Review: Outlaw: Goro the Assassin (1968)

Four films in and the Outlaw VIP series is beginning to creak. As I noted in reviews of hitokiri-goroprevious instalments, Nikkatsu put out no less than six Outlaw movies starring Tetsuya Watari in 1968 and 1969. The fourth, Outlaw: Goro the Assassin (1968), sees the titular anti-hero Goro Fujikawa as a drifter without a yakuza family who gets involved in yet another feud involving local criminals and innocent civilians.

Much like the previous film, Heartless, only Watari seems to be playing the same role. Despite that a number of actors from the other films return, but as fresh characters. Once again, Chieko Matsubara plays the love interest. This recycling of familiar faces in new roles is increasingly a little jarring and confusing. I’m not yet sure whether this was something common in Japanese productions of the time or something limited to lower budget ‘programme movies’, but it looks like everyone will be back again for the fifth and sixth films of the series, so it’s something I’m going to have to get used to.

It’s also unclear whether this film actually fits into any kind of intended overall narrative. Using the same actors in different roles confuses matters, but it doesn’t rule out that this meant to be an actual sequel to the other films. On the other hand, there are no real narrative threads tying them together. Where Outlaw VIP and VIP 2 were essentially one narrative, Heartless and Goro the Assassin stand completely alone. The only constant is the character of Goro. This time his reputation as ‘Goro the Assassin’ is key. The story begins with him offing a yakuza boss and, along with a sidekick or ‘younger brother’ type character, being thrown in jail. When he gets out, he’s something of a drifter; his main goal is to deliver a last letter from his fellow prisoner to the dead man’s estranged sister. In the course of this he finds himself pinned between Chieko Matsubara’s deer-in-headlights hotel receptionist, the low rent hood running a local strip joint, and the Meishinkai – the very yakuza organisation whose previous head he killed in the opening sequence.

Much like the original Outlaw Gangster VIP, the film has characters pay lip service to the idea that the yakuza are bad – greedy, violent, and morally bankrupt. It’s the first time in the series though that it feels like the film really embraces this concept. There is a high degree of romanticism towards the yakuza in Japanese pop culture, with yakuza representing a kind of return to traditional, hyper-masculine values of honour, duty, camaraderie, and adventurousness. That was at the heart of ninkyo eiga, movies that portray the yakuza as chivalrous outlaws coming to the protection of defenceless civilians against marauding hoodlums or corrupt governments. The yakuza themselves practiced a kind of self-mythologising, seeing themselves this way, with a feedback loop where they would fund Japan’s flourishing postwar entertainment industry to put out exactly that sort of film. In Goro the Assassin, the overwhelming majority of yakuza are violent criminals, but more importantly because that’s not very new, they’re also violent and abusive towards non-yakuza civilians.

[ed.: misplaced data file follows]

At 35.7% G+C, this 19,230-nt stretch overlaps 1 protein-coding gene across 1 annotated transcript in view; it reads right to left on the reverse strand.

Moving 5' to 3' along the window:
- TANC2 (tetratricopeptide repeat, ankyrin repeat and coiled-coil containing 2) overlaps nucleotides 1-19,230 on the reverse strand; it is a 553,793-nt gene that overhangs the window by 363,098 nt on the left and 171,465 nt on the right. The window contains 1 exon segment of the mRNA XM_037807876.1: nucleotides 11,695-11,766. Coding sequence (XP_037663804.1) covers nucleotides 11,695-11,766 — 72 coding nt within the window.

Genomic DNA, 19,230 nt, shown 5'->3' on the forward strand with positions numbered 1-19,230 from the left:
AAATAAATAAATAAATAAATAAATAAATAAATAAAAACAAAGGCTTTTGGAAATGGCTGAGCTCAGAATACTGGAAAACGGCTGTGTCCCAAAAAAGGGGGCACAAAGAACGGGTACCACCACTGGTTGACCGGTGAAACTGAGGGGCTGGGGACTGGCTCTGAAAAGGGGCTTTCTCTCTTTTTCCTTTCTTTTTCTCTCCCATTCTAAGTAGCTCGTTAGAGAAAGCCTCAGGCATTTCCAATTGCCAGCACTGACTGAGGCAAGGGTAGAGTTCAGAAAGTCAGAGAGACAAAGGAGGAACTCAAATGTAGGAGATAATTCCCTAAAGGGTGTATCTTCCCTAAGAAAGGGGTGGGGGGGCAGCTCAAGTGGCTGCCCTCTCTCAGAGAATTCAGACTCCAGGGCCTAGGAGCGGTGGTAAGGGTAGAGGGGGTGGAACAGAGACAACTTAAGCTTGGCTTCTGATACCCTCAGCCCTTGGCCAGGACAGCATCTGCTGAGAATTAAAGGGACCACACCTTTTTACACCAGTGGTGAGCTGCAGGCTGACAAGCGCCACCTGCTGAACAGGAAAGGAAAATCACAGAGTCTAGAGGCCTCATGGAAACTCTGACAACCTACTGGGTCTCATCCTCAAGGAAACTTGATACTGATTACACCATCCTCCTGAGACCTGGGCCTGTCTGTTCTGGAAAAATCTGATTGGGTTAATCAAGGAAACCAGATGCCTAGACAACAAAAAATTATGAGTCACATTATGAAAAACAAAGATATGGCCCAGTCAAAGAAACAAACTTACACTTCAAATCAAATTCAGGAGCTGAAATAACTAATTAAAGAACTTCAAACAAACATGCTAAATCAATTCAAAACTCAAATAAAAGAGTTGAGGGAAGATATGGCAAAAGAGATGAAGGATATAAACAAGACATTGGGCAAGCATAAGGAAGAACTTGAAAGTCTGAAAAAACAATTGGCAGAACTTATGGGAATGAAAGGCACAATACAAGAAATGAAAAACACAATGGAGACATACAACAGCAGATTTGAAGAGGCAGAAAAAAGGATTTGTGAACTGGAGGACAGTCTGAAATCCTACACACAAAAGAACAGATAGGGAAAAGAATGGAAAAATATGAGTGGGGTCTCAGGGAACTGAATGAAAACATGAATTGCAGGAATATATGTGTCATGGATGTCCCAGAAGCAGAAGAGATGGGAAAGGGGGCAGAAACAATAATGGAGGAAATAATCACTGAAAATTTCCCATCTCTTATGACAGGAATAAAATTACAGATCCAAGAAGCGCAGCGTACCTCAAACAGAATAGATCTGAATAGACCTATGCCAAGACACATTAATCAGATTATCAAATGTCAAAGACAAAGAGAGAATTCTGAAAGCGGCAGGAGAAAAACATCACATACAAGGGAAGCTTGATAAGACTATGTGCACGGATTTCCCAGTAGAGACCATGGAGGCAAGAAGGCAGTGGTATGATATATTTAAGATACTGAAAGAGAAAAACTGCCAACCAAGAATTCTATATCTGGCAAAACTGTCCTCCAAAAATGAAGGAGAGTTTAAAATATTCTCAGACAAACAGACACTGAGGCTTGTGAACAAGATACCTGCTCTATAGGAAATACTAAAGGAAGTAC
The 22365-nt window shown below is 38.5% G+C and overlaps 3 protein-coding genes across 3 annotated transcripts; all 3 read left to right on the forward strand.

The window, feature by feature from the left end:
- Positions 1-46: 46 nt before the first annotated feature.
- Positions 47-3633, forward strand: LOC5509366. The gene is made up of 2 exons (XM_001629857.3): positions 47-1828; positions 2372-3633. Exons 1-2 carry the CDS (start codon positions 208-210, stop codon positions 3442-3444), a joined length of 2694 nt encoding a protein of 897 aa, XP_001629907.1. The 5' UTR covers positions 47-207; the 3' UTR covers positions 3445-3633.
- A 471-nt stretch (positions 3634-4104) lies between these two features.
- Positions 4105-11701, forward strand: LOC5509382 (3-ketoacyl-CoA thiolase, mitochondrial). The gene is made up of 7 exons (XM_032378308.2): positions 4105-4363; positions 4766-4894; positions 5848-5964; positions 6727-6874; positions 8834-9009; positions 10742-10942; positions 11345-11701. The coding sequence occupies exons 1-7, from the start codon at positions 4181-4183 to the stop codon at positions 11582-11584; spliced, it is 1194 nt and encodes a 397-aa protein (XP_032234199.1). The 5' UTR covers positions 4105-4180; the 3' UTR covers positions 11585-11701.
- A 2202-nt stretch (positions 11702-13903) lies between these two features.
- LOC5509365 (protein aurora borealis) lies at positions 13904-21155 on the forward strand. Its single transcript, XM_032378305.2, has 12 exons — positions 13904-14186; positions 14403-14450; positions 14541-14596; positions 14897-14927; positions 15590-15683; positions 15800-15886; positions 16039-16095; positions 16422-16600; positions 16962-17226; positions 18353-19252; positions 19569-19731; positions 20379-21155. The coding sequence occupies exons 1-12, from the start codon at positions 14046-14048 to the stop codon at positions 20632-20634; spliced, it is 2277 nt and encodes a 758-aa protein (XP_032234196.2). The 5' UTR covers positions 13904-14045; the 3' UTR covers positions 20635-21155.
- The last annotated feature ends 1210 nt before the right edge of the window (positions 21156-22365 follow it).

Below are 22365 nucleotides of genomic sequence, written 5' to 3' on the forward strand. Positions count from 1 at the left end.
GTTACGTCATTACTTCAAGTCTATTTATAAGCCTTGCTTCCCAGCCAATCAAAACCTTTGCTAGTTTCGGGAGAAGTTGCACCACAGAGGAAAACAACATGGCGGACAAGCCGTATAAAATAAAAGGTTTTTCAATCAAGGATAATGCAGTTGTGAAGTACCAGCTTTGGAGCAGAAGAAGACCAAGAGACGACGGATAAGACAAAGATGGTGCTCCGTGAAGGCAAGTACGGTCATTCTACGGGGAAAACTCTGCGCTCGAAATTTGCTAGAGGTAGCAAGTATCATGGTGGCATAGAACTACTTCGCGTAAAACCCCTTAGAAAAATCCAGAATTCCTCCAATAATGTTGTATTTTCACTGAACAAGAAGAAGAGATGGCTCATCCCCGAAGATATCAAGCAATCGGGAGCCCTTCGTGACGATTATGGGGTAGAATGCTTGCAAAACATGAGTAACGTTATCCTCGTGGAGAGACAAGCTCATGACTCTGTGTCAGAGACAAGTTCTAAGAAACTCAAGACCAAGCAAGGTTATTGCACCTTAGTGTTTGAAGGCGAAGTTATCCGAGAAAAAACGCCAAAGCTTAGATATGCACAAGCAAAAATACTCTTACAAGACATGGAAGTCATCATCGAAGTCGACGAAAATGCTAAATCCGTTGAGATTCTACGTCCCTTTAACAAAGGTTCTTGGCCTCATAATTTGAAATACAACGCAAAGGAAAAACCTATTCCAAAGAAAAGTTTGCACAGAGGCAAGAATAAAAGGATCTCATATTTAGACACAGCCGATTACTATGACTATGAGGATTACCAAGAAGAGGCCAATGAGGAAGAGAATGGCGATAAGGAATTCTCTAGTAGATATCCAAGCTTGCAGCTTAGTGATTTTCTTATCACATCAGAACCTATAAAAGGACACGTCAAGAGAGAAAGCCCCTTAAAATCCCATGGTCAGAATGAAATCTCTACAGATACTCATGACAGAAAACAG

Part of the myth of the yakuza, and the reason that until relatively recently the Japanese government did little to really crack down on their existence, is that Japanese organised crime is somehow internally focused – that violent crime will only occur between gangs, and that crime will not spill over into ‘ordinary’ society. Outlaw: Goro the Assassin harbours no such illusions, with the yakuza using civilians as pawns, caring little if they lose their jobs or about threatening them with harm, and the fallout from some ‘incident’ between the Meishinkai and Chieko Matsubara’s family casts a shadow over the whole film.

Of course as usual, all of this is somewhat undermined by Goro himself, a cheerful, friendly, helpful man who jokes with bus drivers, helps women carry their children, and steps in to protect the innocent.

With two movies left in Arrow Video’s Outlaw VIP collection, I’m unsure what to expect. Will there be a tie between further films beyond Watari’s recurring character? Will the series have a definitive end, or did Nikkatsu simply stop making them? So far, no film in the series has been unwatchable, but neither have any been outstanding. Despite that, I’m glad to have to the opportunity to watch them. I recently started listening to film critics Drew McWeeny and Scott Weinberg’s 80s All Over podcast, and in the February 1980 episode, McWeeny makes an impassioned case for preserving these pieces of film history even if it doesn’t seem like the films themselves are especially well made, memorable, or otherwise deserving. It doesn’t matter that the Outlaw movies are clearly popcorn fodder – I’m still unsure whether they were intended to run as B-movies in double bills or if they were actually main features – or that they are not the most thrilling relics from the history of Japanese cinema. To watch them now is to be able to experience a little piece of Japan in the late 1960s.

Outlaw: Goro the Assassin / 無頼 人斬り五郎 (Burai Hitokiri Goro)

Director: Keiichi Ozawa

Japanese Release Date: 2nd November 1968

Version Watched: 88 min (Arrow Video)

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